A Chinese Tea Tale

The Tea Girl of Hummingbird Lane     Lisa See     (2017)

“’No coincidence, no story.’” With this quote from her mother, the first-person narrator of The Tea Girl of Hummingbird Lane, Li-Yan, begins. Remember that line as you read Lisa See’s moving tale of the collision of a traditional culture with the modern world.

In the mountainous Yunnan province in the far southwest of China live the Akha people, one of China’s tiny ethnic minorities. The Akha speak a distinctive language and practice a kind of animistic religion, involving many taboos and ritual sacrifices, guided by patriarchal village shamans. When this novel opens, in 1988, the province was even more isolated than it is today, and because of its inaccessibility the Akha people were not touched very much by such Chinese political movements as the Great Leap Forward and the Cultural Revolution. They were also exempt from China’s One Child policy because of their minority status.

Li-Yan is the daughter of a tea-growing Akha family, but she yearns for an education and an escape from her isolated village. When she has a baby out of wedlock, she refuses to allow the baby to be killed, as is the Akha tradition. Instead she makes a grueling journey on foot to an orphanage in the closest town to relinquish her daughter, who is wrapped up with a tea cake (a block of compressed tea leaves). Without revealing spoilers, I can tell you that Li-Yan’s adventures over the next twenty years bring her considerable success, mostly because her mountain’s rare tea leaves, called Pu’er, become international best sellers. But Li-Yan constantly misses the daughter she gave up and wishes she could find her.

Interspersed with the story that Li-Yan narrates are varied documents, such as letters and transcripts, relating to this daughter of Li-Yan, who is adopted as an infant by a Caucasian American couple from California and named Haley. Haley has a privileged upbringing, but she never feels fully part of American culture and longs to find her Chinese birth mother. Coincidence comes in here, as Li-Yan and Haley almost meet more than once.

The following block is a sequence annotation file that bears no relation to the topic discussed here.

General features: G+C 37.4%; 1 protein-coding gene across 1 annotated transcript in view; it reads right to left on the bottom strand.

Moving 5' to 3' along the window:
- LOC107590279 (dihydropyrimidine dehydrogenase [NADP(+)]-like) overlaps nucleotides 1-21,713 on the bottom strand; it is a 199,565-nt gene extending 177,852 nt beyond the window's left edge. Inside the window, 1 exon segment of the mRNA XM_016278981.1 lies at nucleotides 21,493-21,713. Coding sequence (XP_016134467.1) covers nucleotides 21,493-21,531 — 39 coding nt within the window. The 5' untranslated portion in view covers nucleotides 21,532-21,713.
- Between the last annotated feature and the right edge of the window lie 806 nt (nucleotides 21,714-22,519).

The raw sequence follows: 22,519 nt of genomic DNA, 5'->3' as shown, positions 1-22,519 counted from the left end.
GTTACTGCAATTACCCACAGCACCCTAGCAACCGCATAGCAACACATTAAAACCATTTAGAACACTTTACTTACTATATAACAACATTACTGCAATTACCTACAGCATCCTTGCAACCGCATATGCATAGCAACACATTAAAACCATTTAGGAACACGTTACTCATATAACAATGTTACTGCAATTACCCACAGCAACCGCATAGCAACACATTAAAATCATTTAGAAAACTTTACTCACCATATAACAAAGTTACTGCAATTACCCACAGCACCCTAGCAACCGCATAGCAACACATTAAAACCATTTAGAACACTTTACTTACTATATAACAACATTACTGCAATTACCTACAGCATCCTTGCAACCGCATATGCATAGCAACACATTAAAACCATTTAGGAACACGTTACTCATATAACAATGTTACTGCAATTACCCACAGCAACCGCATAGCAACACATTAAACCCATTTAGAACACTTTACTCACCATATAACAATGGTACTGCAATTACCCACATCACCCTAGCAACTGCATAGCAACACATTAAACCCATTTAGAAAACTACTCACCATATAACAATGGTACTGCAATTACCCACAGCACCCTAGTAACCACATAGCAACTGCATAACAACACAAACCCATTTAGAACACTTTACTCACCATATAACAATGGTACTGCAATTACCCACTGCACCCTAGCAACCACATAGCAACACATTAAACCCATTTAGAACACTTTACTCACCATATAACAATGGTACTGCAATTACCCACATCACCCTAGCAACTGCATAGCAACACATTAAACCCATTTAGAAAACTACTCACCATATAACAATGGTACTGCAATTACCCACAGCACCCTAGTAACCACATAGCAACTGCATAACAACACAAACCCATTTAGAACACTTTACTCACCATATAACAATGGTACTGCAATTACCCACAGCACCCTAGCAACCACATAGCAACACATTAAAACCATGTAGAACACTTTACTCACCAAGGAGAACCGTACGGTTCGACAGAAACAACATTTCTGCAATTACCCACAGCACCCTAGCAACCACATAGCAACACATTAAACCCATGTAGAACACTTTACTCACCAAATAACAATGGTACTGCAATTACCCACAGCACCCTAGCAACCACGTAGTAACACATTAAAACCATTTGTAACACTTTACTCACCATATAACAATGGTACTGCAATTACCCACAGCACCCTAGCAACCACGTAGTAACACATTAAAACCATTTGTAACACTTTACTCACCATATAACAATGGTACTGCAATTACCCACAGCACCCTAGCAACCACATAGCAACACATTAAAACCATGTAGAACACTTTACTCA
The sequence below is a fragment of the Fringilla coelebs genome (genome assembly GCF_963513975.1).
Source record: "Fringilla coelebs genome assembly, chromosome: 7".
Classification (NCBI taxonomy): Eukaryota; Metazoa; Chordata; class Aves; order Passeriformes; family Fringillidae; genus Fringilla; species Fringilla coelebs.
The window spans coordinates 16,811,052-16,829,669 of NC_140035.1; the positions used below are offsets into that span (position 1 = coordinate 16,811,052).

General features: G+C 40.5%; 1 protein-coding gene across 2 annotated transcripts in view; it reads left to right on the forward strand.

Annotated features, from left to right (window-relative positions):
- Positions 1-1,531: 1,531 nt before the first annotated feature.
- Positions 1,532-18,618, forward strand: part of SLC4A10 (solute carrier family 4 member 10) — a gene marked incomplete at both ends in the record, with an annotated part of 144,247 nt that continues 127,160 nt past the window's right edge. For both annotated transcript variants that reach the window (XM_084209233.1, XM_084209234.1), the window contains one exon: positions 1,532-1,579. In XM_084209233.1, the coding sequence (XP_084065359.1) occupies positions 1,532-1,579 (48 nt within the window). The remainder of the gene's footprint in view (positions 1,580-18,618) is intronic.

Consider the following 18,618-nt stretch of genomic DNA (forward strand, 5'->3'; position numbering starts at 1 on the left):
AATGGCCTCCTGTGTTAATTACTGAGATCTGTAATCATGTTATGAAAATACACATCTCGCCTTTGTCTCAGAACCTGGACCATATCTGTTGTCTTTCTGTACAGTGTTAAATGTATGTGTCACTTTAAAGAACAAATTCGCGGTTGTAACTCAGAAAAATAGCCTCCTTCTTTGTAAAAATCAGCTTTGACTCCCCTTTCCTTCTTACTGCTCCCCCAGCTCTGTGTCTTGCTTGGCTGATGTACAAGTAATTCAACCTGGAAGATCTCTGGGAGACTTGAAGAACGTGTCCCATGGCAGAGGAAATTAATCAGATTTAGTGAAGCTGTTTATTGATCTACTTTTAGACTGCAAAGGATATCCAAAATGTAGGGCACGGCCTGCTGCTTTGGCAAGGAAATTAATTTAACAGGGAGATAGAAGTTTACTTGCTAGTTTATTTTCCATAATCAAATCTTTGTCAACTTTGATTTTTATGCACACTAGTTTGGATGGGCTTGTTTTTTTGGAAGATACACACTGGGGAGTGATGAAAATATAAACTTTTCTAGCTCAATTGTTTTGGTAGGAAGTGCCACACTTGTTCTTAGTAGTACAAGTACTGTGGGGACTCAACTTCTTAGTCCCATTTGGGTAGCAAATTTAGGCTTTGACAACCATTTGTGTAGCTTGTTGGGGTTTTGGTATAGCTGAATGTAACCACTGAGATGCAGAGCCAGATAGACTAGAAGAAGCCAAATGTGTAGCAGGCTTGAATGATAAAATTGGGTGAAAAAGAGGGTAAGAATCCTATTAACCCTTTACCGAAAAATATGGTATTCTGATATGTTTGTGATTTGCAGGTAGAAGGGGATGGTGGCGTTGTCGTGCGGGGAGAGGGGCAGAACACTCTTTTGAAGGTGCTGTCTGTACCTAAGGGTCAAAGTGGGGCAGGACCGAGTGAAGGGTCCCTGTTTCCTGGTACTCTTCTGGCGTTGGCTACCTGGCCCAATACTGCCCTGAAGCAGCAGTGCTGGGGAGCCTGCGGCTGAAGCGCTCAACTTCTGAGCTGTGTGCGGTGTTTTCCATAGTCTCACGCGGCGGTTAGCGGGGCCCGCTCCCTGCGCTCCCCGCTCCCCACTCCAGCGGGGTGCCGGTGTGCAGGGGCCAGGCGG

Some reviewers of The Tea Girl of Hummingbird Lane found the lengthy disquisitions on the cultivation of tea trees and the processing of tea leaves onerous to read. I liked these sections, which build the background for the role of tea trading in the novel. Besides, I’m a great fan of tea. And tea is, as you might guess, part of the final coincidence that ties this novel up.

Some reviewers also criticized the author’s extensive descriptions of Akha culture. I liked these sections, too, especially the accounts of religious rituals and of the distinctive clothing of the Akha, which is rich with indigo-dyed fabrics, embroidery, and elaborate women’s headdresses. Late in the book, a character describes the Akha: “’In the West, you think the individual is supreme, but the Akha see themselves as one link in the long chain of life, adjacent to all the other links and cultures.’” (352) The contrast of the tribal Akha ways with the lifestyles in large Chinese cities and in California, where some of the action takes place, appealed to me, as did watching Li-Yan’s adaptation to totally different cultural norms. Here is Li-Yan in a large Chinese city: “I take a deep breath to fortify myself, mortar into place another brick to hide my secrets, and settle my face into what I hope is a pleasant expression.” (222)

Lisa See is a talented writer with nine published novels about Chinese and Chinese American characters. If you like The Tea Girl of Hummingbird Lane, try her 2009 novel, Shanghai Girls, next.